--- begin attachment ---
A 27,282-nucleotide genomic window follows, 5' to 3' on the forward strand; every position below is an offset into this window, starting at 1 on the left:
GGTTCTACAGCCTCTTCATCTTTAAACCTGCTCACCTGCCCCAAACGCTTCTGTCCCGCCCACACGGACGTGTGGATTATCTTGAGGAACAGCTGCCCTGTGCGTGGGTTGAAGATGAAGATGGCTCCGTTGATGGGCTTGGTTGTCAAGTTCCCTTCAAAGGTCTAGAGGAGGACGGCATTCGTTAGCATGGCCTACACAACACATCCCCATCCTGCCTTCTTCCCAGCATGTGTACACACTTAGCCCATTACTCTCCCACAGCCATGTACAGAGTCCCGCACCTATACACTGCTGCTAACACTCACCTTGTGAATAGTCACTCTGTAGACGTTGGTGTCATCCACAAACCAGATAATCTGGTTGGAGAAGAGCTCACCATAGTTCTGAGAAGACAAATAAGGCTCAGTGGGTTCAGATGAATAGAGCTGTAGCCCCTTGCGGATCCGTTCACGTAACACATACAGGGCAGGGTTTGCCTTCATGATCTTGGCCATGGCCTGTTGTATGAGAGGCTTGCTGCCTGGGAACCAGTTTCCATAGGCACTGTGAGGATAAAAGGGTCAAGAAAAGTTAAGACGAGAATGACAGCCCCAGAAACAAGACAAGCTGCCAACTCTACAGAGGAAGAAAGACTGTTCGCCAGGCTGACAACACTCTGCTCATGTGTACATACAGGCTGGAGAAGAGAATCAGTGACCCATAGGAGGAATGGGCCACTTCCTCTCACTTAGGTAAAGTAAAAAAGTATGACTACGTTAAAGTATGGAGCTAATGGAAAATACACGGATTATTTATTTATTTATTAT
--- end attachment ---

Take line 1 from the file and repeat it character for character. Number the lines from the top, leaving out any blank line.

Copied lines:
A 27,282-nucleotide genomic window follows, 5' to 3' on the forward strand; every position below is an offset into this window, starting at 1 on the left: